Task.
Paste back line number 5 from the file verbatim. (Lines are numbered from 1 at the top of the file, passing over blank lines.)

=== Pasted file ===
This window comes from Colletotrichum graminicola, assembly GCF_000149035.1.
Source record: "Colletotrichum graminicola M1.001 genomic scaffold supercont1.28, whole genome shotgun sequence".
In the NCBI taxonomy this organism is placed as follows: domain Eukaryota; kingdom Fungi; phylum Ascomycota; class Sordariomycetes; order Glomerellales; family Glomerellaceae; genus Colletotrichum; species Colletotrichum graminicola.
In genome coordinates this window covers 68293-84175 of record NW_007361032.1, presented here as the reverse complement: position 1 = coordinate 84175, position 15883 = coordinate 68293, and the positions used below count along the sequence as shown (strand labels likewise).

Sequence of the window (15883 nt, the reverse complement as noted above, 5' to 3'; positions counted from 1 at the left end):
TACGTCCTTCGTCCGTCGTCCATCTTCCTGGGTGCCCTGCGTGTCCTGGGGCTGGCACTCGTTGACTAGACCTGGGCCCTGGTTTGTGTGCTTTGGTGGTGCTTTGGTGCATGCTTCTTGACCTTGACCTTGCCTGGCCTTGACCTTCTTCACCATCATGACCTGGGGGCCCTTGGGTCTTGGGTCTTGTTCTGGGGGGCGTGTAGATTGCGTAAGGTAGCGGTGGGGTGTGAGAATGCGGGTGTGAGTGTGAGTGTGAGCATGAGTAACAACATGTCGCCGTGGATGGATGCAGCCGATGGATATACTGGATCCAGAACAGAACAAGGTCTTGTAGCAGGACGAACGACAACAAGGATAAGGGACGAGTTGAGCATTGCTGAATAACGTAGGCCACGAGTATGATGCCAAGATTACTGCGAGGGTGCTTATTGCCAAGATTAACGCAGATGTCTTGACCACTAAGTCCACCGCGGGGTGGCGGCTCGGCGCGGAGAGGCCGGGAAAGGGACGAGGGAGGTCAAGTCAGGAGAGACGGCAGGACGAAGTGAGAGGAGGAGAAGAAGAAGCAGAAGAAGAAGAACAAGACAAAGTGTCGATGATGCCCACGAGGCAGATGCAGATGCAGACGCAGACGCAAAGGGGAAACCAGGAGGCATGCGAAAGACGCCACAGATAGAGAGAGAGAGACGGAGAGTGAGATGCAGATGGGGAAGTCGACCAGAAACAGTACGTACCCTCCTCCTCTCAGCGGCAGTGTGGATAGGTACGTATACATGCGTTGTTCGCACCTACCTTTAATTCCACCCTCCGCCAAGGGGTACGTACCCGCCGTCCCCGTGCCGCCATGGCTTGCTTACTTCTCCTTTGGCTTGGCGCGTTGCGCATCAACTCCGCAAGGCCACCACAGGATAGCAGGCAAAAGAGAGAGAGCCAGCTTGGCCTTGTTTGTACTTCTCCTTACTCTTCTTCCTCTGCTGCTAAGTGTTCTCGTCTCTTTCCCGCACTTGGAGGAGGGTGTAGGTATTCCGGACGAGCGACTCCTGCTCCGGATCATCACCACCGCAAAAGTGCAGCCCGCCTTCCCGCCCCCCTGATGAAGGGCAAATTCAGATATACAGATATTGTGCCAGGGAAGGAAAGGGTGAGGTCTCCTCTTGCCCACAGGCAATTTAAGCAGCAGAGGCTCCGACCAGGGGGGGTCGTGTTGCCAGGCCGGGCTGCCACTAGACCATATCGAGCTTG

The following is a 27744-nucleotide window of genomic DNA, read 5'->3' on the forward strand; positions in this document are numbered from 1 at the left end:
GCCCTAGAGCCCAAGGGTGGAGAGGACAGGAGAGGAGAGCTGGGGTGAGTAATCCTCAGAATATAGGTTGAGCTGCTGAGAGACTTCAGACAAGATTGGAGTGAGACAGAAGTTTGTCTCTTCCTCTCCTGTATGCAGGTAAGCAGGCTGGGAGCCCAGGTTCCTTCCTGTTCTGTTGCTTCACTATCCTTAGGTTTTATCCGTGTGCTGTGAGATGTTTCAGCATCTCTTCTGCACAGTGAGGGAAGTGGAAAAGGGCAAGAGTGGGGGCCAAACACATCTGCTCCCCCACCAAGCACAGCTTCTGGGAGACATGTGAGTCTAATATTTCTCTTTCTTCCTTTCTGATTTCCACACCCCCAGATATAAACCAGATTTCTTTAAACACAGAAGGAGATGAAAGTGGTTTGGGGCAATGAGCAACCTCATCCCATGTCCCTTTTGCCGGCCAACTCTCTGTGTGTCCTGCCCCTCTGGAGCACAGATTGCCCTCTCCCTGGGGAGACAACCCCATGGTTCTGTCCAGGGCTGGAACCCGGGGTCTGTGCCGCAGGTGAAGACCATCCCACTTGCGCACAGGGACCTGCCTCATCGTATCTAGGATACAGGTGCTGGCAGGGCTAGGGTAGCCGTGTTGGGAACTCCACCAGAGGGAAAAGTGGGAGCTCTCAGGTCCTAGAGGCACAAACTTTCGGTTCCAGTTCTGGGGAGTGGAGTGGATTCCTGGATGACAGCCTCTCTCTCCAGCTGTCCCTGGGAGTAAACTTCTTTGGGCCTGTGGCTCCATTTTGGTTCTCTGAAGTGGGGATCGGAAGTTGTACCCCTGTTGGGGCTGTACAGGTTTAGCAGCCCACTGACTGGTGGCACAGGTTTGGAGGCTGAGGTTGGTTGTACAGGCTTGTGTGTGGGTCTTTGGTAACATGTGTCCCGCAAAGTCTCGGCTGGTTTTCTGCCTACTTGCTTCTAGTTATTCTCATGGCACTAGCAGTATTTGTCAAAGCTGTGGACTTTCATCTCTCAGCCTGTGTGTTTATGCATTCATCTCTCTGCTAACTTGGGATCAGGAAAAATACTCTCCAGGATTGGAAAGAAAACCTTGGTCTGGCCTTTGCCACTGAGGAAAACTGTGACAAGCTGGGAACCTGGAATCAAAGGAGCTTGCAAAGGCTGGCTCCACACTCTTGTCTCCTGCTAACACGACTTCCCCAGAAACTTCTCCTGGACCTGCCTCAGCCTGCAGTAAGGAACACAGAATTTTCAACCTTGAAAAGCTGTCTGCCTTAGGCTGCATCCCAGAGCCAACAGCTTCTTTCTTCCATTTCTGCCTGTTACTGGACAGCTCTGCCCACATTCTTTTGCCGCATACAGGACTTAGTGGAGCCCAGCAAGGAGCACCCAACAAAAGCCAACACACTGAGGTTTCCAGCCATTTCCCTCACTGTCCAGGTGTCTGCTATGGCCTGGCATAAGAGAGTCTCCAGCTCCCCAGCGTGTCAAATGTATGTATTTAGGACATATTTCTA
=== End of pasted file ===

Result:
Sequence of the window (15883 nt, the reverse complement as noted above, 5' to 3'; positions counted from 1 at the left end):